A 14-year-old boy at the centre of family court litigation has persuaded a judge to let him choose his own solicitor.
Council social workers say the boy should not be cared for by his parents, but he disagrees and says he does not want to live with foster carers.
He has a guardian appointed by a judge who chose a solicitor to represent him during proceedings.
But the teenager wanted to dispense with the solicitor chosen for him by his guardian and asked Judge Clifford Bellamy to let him instruct one himself.
Judge Bellamy has now given the boy the go-ahead after analysing arguments at a private family court hearing.
The judge, who hears cases in Leicester, has outlined his decision in a written ruling.
He said the boy could not be identified.
"I have come to the conclusion that in this case (the boy) does have the 'understanding' required by the rules to enable him to instruct his own solicitor," the ruling said.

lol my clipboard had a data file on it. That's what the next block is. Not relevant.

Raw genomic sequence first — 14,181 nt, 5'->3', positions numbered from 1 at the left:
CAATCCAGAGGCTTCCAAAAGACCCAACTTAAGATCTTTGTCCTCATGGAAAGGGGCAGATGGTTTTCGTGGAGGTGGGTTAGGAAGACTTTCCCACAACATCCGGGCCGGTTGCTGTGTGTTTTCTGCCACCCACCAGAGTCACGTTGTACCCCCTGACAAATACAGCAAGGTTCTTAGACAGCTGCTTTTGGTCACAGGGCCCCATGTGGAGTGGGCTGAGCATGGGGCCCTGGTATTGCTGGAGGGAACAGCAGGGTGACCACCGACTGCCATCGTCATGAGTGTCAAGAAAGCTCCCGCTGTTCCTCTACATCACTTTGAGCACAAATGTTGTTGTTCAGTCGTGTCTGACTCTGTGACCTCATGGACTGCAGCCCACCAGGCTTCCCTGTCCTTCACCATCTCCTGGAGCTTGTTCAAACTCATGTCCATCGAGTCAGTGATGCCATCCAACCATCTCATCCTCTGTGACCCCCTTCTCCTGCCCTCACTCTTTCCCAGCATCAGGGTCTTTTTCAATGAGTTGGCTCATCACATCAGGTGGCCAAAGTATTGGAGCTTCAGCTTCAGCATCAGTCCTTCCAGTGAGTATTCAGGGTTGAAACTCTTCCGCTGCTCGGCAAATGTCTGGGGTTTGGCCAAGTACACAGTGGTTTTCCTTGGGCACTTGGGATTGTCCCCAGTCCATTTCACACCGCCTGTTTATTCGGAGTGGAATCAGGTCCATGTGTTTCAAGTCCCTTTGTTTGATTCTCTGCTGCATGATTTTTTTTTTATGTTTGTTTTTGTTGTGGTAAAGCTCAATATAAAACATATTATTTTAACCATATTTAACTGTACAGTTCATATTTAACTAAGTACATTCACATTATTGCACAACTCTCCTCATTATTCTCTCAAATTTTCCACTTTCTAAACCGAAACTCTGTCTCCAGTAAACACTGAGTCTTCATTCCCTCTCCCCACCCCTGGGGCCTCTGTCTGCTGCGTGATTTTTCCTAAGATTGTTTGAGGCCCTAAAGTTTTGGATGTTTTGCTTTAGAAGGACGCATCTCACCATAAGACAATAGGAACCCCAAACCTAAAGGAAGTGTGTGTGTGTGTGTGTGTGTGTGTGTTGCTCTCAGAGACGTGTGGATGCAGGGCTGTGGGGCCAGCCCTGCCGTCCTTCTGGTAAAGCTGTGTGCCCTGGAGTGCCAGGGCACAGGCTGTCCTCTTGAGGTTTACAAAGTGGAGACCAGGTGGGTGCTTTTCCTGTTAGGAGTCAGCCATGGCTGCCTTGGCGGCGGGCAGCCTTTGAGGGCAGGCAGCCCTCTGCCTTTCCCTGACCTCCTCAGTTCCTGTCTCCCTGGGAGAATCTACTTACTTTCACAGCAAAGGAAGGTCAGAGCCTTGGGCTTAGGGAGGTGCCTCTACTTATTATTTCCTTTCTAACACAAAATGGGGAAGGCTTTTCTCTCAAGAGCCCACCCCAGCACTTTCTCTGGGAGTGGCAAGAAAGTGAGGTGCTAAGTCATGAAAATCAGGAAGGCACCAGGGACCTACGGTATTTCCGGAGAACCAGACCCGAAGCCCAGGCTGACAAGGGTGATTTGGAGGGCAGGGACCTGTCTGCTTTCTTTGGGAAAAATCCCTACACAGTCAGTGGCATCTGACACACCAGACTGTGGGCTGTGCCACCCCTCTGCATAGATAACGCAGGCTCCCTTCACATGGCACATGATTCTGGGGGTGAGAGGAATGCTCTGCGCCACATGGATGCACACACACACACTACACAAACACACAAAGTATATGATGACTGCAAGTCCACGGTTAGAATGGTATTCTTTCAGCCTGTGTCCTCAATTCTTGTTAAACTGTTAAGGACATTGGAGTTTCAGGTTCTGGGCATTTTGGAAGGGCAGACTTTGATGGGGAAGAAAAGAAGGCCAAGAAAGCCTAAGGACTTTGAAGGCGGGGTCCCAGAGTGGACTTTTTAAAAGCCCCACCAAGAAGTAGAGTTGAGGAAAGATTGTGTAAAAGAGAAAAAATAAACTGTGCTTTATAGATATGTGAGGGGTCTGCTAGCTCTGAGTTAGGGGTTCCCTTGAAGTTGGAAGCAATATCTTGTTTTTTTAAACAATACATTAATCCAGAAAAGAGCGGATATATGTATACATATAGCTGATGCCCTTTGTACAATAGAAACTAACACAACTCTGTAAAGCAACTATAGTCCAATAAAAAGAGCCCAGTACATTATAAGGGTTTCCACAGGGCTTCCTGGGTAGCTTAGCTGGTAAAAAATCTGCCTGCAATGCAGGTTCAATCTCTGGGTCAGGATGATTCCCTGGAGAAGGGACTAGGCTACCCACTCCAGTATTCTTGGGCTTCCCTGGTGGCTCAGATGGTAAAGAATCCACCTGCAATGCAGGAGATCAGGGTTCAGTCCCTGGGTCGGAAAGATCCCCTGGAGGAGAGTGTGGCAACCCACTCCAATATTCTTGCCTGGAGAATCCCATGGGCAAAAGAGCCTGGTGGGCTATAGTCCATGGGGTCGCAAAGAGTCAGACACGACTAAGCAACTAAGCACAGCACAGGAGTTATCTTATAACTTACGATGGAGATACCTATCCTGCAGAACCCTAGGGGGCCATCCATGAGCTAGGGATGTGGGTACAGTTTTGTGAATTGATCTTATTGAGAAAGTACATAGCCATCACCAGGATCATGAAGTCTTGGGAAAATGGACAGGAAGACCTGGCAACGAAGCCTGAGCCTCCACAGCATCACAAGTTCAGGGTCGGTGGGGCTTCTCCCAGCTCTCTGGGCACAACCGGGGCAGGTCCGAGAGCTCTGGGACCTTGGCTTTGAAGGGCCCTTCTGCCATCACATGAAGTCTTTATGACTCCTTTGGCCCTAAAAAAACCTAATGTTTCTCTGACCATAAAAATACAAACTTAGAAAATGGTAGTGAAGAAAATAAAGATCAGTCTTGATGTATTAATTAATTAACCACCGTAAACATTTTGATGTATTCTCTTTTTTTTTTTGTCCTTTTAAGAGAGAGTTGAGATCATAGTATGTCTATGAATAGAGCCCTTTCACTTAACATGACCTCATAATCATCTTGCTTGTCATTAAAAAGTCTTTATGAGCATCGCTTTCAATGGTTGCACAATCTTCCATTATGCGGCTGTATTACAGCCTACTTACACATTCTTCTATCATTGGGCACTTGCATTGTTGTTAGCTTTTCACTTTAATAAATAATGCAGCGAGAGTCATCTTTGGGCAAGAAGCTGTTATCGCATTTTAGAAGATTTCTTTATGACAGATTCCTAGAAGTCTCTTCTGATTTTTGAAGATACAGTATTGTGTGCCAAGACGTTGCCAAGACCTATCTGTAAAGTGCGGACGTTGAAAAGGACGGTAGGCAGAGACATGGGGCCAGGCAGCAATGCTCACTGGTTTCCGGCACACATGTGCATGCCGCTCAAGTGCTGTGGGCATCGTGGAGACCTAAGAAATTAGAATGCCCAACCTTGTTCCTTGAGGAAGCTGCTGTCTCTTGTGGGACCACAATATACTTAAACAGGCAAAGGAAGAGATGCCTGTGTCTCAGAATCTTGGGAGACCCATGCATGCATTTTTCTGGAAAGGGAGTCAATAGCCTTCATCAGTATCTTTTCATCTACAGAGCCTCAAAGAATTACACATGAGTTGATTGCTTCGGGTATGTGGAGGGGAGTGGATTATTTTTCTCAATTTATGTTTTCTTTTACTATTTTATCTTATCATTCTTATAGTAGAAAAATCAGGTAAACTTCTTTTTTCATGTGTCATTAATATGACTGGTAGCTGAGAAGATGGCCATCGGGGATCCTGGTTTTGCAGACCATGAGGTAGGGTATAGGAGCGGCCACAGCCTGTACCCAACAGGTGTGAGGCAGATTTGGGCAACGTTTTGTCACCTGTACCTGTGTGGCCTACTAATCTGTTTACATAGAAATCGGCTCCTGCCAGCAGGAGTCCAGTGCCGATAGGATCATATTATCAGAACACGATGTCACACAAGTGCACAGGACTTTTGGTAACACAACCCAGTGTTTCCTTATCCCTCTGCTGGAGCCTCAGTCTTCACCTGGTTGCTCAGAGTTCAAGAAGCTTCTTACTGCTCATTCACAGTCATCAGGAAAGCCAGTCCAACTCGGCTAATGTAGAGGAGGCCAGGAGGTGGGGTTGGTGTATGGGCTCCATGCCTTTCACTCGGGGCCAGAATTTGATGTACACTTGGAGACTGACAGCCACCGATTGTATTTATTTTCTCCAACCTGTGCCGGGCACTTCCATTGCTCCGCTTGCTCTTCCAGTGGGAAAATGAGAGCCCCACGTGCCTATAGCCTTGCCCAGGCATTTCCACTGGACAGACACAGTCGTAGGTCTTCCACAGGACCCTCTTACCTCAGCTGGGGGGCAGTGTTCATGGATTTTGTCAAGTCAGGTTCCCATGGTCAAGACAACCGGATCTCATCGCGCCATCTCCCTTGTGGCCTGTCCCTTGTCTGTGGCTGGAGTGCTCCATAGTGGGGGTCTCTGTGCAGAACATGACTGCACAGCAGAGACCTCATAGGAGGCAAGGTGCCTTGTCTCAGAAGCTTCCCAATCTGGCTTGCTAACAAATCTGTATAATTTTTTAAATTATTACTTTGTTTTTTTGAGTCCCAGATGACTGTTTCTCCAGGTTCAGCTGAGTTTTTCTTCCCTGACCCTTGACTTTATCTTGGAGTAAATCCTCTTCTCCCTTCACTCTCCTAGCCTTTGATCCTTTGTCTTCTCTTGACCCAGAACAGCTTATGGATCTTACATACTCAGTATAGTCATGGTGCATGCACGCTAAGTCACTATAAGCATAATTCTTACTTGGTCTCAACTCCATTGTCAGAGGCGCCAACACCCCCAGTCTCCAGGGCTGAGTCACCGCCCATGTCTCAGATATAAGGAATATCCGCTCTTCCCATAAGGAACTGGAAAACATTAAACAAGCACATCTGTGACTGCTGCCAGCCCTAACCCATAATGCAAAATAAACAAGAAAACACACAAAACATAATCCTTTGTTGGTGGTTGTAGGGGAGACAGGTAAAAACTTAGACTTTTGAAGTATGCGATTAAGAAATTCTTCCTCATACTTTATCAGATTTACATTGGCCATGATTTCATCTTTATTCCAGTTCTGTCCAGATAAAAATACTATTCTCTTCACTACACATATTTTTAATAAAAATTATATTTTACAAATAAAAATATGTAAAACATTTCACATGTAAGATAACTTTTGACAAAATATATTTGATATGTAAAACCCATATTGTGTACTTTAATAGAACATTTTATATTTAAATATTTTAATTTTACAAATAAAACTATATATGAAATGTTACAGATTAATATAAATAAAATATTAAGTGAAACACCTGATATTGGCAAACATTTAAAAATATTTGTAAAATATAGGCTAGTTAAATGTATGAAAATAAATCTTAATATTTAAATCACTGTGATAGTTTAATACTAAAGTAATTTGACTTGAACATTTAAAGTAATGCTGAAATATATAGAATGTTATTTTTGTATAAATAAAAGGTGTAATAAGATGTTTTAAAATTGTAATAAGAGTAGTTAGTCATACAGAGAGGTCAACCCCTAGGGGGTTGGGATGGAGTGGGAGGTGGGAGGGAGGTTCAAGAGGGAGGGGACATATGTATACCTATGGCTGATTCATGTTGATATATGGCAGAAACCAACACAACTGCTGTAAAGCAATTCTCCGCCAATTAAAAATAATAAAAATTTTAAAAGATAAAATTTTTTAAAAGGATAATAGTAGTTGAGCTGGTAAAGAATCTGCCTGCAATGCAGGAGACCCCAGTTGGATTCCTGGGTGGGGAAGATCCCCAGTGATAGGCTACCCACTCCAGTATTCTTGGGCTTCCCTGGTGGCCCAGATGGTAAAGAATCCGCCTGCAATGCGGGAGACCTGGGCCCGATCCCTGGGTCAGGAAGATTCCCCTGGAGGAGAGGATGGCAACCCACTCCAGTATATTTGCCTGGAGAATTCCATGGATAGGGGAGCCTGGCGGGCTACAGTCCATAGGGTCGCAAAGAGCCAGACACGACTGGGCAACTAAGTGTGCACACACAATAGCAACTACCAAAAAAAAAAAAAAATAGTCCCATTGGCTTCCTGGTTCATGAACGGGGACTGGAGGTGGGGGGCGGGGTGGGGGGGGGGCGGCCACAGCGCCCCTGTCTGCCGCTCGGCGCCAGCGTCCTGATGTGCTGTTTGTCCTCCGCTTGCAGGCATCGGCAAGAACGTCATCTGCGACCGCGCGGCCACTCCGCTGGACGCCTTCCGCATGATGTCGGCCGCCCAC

"There are no sufficient welfare reasons why that should not happen.
"I shall therefore order that (he) has permission to instruct his own solicitor."
The judge said the boy is "very intelligent" and produced a detailed 10-page written statement outlining his thoughts.
He said the quality of the writing and argument suggest the boy has a "maturity beyond his years".
The judge added: "In conversation, (he) comes across as extremely articulate and highly intelligent.
"I found him to be a very engaging young man.
"So far as concerns the future, he has set the bar high. He wants to go to university. He hopes to go to Cambridge. He wants to study medicine."
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